It is this kind of research and legal analysis, combined with carefully defined terms that made America great.
12.21.2005 10:48am
Pitman (mail):
I quickly looked over the information at the IOM website and they have some very interesting information. A few comments. First, the IOM claims that the number of children who are thin is relatively unchanged, it is that those who were overweight are more overweight than they were in the past. A little extra around the middle is now a lot extra everywhere. Also there is a clear issue of race in this question, meaning that according to all of the statistics childhood obesity is significantly worse in minority populations. Any attempt to tackle the issue must acknowledge this and ask why is it so.Finally, regarding the decline in exercise, sports, etc. as causing childhood obesity, I was trying to find figures on changes of caloric intake of children but I couldn't. While this may be a factor, it needs to be examined how much the actual decline in caloric expenditure which may no longer present b/c of a decline in these activities can account for the observed increase in obesity.
12.21.2005 11:06am
gvibes (mail):
To add to Mr. Pitman's point, I had recently read that the life expectancy of an African-American born in Africa is 9 years longer than that of an African-American born in the states, suggesting some significant cultural propensities towards, if not obesity, then unhealthy habits generally.

Also, I happen to think that Cynicus' comments aren't all that far from the truth.

12.21.2005 11:14am
Houston Lawyer:
Wow, a link between how much time some one sits on his duff watching TV and his subsequent obesity. Next they will find a link between those who run 5 miles a day and knee problems.

Some children will always be thin. As a teenager who drank malted weight gain drinks without effect, I can attest to that. However I must concur with the observation (following my daughter's Christmas play last week) that those who might have been chubby 30 years ago now outweigh thin adults by the fourth grade. I will also second the observation that this strikes particularly hard on minority children. While I saw obese white children as well, a clear majority of Black and Hispanic children present were obese.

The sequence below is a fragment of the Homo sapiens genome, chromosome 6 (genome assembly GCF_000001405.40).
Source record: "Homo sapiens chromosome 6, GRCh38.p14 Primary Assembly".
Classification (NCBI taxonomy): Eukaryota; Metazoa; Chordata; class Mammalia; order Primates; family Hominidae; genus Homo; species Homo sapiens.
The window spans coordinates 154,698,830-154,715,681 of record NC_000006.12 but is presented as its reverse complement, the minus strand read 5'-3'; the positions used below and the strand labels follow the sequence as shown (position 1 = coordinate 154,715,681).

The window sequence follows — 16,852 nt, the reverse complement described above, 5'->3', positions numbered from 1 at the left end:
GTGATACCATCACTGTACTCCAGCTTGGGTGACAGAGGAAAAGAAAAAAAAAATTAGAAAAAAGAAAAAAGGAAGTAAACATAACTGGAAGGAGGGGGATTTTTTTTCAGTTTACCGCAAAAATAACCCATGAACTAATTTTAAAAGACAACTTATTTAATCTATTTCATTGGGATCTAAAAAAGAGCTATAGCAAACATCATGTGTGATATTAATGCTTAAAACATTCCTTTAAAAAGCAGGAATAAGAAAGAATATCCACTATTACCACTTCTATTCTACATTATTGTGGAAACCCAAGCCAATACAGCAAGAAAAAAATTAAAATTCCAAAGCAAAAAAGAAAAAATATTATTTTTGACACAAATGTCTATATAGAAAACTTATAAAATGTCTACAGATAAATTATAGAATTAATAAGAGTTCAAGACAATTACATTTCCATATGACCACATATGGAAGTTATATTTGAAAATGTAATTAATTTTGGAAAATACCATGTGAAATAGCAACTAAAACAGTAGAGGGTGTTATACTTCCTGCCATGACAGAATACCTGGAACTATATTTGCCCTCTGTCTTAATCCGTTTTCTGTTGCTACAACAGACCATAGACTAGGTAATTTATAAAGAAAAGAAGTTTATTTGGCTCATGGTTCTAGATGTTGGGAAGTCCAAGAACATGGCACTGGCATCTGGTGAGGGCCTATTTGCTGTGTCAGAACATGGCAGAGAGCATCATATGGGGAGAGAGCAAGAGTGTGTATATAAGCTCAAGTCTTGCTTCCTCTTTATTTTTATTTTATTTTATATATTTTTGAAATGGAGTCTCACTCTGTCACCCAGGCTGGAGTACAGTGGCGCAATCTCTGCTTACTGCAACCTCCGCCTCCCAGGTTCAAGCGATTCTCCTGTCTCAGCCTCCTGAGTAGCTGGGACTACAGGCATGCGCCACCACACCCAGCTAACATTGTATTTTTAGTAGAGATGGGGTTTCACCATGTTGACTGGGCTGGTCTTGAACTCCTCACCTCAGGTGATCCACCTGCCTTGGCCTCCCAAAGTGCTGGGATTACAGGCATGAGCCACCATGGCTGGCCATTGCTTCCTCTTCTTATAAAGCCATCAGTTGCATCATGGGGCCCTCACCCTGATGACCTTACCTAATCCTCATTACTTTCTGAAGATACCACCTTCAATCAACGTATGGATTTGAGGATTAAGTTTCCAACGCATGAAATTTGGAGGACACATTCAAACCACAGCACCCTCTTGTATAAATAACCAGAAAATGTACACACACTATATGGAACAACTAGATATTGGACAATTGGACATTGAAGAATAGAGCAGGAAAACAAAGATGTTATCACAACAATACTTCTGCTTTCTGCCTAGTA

12.21.2005 11:22am
amn (mail):
Fast food and junk food companies don't advertise during cartoons and other children's shows for no reason. Unless we assume that marketers for Captain Crunch, McDonald's, etc. are completely irrational, of course advertising leads to fatter kids. The real question is whether or not there is anything we can or should do about it.
12.21.2005 11:28am
Cynicus Prime (mail) (www):
You can mock my simple statement all you want, but unless I missed a recent lowering of the driving age to 5, it is parents who take their children to fast food establishments.
12.21.2005 11:50am
Bob Smith (mail):
I wonder if the reduction or elimination of recess in schools due to liability fears (thanks for nothing, plaintiff's bar) has anything to do with this.
12.21.2005 3:49pm
Zywicki (mail):
You make a good point that is often overlooked. It turns out that the children's obesity problem is largely a problem that the extreme tail is getting thicker, rather than an increase in the median. In my presentation I gave at Cato I have two slides, available here and here, that show the thickening at the tail. The median weight for kids has only risen about 4.5% over the past two decades and the median weight at the 95th percentile has risen almost 20%.